The Finnish Sauna Experience Explained

If there is one country where the sauna is pretty much just as standard as a bed, it must be Finland.

The Finnish sauna has long played a crucial part in Finnish culture, with, on average, almost one sauna per household.

Let’s find out more about the Finnish sauna and why it is so popular.

History of the Finnish Sauna

Not much is known about the origins of the Finnish sauna, but it is commonly believed that saunas, or rooms that resemble modern-day saunas, have been around for thousands of years.

In more recent times, from the 16th century onward, Finns (and also Scandinavians in general) have used saunas as bath houses.

The bathing process would typically involve gently beating one another with branches and using cold water to cleanse.

Traditional Finnish sauna
Traditional Finnish sauna

The sauna later evolved into a place that could be used to socialize, eat, discuss important life matters, and even give birth.

What has made the sauna so popular in Finland is that it allows people to escape the cold weather quite easily.

It also helps that Finland, and other countries in Scandinavia, have always had a large supply of wood. This wood is used not only to warm up saunas but also to actually build them.

Finnish Sauna Rituals and Customs

Before we talk about typical Finnish sauna rituals and customs, let’s first outline the different types of Finnish saunas that have existed over the years:

  1. Smoke sauna:
    Also called savusauna or savu sauna, the smoke sauna is the oldest and most traditional type of Finnish sauna. Wood is burned in a stove, and the resulting smoke enters the room, which has no chimney pipe. Once the room reaches the right temperature, the fire is put out, and the room is ventilated. The room is designed such that it can retain heat for quite some time after the fire is put out.
  2. Wood burning sauna:
    Also called a wood stove sauna, a wood burning sauna works by burning wood in an oven, which heats up stones that can retain and spread heat in the sauna room.
  3. Electric sauna:
    The electric sauna is the most common type of sauna in Finland and works the same as a wood burning sauna. The key difference is that the oven, or heating element, is powered by electricity rather than by burning wood.

Read more about the different sauna types that exist, including Finnish saunas, in our guide.


The modern-day Finnish sauna very much resembles what most people think a sauna really is.

A Finnish sauna is typically a room, or separate building, with wooden walls and a wooden ceiling. A stove, kiuas in Finnish, is used to heat up the room, powered by electricity, wood, or gas.

Sauna rocks in a stove
Sauna rocks in a stove

Sauna rocks, or stones, cover the top of the stove to help spread the heat across the entire sauna room.


Water is used to help regulate humidity and temperature in the sauna. The sudden wave of steam that is generated by pouring water on the rocks is a phenomenon called löyly in the Finnish language.

The process of pouring water on sauna rocks may sound simple, but it actually requires a bit of skill and experience.

Steam effect in a Finnish sauna
Steam effect in a Finnish sauna

Too much water, and it will cool down the stove and can potentially damage the rocks.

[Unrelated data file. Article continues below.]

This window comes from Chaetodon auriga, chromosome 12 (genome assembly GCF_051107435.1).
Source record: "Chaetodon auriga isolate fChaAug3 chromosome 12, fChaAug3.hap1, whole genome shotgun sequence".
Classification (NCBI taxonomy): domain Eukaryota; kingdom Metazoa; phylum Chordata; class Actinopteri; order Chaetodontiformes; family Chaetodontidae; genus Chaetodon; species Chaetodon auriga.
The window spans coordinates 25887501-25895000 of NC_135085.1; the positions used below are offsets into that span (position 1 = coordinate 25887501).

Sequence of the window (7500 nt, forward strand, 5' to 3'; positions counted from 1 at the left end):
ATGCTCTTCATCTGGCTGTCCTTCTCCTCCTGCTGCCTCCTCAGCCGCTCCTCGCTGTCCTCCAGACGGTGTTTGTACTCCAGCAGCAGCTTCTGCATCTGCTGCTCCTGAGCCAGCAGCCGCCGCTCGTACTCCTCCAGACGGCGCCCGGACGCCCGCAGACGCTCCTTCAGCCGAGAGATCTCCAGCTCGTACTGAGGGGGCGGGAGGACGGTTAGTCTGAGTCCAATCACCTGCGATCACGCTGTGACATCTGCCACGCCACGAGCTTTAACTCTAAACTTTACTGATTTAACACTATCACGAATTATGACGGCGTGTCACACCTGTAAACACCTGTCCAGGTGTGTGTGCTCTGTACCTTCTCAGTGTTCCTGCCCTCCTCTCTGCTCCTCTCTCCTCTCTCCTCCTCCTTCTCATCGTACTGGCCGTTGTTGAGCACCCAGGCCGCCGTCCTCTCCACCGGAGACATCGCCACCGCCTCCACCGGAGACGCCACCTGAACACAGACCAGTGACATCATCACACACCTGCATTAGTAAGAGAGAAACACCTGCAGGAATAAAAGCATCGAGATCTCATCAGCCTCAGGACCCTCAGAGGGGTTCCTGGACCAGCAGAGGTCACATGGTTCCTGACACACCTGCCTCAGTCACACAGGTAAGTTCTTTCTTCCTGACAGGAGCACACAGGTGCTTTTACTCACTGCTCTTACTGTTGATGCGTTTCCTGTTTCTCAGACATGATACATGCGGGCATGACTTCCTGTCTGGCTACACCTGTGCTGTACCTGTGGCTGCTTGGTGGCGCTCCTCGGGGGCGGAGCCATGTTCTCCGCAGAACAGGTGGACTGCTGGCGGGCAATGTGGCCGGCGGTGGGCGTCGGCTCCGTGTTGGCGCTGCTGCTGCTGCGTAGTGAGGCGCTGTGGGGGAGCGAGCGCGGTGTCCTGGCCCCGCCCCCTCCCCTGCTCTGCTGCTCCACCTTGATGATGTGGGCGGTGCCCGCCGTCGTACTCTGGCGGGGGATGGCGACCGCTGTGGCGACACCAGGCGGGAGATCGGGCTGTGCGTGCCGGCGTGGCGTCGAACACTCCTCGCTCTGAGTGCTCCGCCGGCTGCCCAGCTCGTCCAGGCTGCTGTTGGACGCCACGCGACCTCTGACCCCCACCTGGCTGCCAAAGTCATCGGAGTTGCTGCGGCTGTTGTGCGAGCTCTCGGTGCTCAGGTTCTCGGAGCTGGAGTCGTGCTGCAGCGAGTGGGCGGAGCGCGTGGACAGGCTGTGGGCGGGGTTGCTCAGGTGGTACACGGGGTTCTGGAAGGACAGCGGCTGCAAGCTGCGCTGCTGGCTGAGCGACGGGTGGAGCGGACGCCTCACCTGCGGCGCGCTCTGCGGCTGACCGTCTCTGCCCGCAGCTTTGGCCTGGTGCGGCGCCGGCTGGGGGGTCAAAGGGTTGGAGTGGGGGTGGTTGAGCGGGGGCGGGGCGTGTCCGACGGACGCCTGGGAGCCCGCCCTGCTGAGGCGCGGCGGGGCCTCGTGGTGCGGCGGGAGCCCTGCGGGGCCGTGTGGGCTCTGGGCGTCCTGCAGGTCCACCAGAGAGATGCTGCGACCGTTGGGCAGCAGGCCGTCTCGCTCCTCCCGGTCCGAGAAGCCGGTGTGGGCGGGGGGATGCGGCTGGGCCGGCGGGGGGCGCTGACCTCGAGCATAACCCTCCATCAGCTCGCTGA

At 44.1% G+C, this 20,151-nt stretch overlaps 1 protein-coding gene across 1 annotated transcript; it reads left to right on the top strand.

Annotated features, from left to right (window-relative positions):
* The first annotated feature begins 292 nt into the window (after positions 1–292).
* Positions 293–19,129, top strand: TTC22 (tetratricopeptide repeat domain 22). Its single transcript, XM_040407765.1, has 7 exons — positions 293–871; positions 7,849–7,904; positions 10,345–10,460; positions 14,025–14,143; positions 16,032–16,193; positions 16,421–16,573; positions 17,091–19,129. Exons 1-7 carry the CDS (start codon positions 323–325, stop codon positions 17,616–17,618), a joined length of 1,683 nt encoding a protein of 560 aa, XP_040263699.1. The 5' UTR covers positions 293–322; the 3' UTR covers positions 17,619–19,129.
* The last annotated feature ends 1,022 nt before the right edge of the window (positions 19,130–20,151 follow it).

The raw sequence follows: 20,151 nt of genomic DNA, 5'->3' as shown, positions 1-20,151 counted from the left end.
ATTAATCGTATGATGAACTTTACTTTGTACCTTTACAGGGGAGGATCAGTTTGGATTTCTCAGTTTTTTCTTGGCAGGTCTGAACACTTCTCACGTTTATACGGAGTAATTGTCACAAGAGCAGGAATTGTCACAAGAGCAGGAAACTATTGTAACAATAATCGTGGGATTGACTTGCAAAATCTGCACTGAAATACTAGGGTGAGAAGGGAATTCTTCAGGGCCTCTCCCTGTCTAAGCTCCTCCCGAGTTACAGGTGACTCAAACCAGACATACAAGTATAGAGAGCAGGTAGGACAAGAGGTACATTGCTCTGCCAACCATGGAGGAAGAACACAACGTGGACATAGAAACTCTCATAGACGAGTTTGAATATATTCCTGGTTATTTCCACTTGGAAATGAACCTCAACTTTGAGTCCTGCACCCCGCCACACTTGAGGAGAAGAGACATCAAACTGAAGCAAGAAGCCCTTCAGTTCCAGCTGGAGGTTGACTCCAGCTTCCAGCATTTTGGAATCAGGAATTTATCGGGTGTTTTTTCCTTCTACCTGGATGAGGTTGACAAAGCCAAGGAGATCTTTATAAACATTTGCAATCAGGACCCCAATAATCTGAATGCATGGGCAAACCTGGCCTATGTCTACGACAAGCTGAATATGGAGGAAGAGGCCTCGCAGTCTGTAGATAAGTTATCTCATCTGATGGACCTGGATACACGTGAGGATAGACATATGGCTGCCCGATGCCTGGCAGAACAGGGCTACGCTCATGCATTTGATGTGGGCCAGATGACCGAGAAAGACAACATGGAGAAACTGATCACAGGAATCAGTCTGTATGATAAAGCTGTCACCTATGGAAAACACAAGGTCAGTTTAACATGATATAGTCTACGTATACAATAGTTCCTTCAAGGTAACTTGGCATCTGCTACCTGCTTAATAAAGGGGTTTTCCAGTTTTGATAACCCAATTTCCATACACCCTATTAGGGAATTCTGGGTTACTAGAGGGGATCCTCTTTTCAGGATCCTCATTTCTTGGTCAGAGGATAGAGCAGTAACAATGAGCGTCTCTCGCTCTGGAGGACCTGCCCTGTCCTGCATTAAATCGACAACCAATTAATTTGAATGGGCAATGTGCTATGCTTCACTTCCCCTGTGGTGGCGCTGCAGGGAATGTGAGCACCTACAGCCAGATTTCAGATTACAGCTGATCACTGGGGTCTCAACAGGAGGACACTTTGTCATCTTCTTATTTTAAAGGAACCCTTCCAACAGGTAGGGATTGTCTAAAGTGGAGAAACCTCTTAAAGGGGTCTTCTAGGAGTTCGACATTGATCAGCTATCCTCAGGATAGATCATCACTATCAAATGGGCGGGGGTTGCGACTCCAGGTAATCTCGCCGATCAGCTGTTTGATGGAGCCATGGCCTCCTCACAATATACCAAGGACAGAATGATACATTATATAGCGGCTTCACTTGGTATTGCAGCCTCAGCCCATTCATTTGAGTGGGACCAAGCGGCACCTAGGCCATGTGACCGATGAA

Too little water, and the room will not warm up as quickly as desired. The best way to do this is to use small doses of water at regular intervals.


The temperature in a Finnish sauna typically ranges from 66 to 88 degrees Celsius, or 150 to 190 degrees Fahrenheit.

After a sauna session, it is common to cool off and wash, often outside in the much colder temperature. Swimming is also often done after a sauna session.

Traditional sauna with rocks
Traditional sauna with rocks

Also note that it’s very normal to enter a Finnish sauna in your birthday suit. While using a small towel is fine, being naked in a traditional sauna in Finland is often perfectly acceptable.

When cooling off outside the sauna, though, it’s expected to cover yourself with a towel.


You will find lots of public saunas in Finland. Gyms, hotels, and swimming pools typically have a sauna within the complex. Small at-home saunas or private sauna cottages are also very common.

The sauna truly is an integral part of the Finnish lifestyle, and the average Finn simply cannot imagine a life without a sauna nearby.

Modern Finnish sauna
Modern Finnish sauna

This also means that the Finnish treat a sauna with respect and will always use a sauna in an appropriate manner.

As such, sauna etiquette is considered very important.


Saunas offer great benefits for both our physical health as well as our mental health. Finnish people have embraced sauna use as an essential part of their everyday lifestyle.

Fortunately for the rest of us, the popularity of saunas has steadily increased in recent times, with Finnish-style saunas popping up in hotels, gyms, and spas all over the world.

Read our guide to international sauna traditions to see how the Finnish sauna experience compares to other experiences around the world.


What is the Finnish sauna experience?




Thomas Dunnett

Saunas played an essential role in my upbringing, having European parents who used saunas on a daily basis. I created this website to share my passion for saunas and steam rooms, and to help you discover the goodness of the sauna lifestyle.

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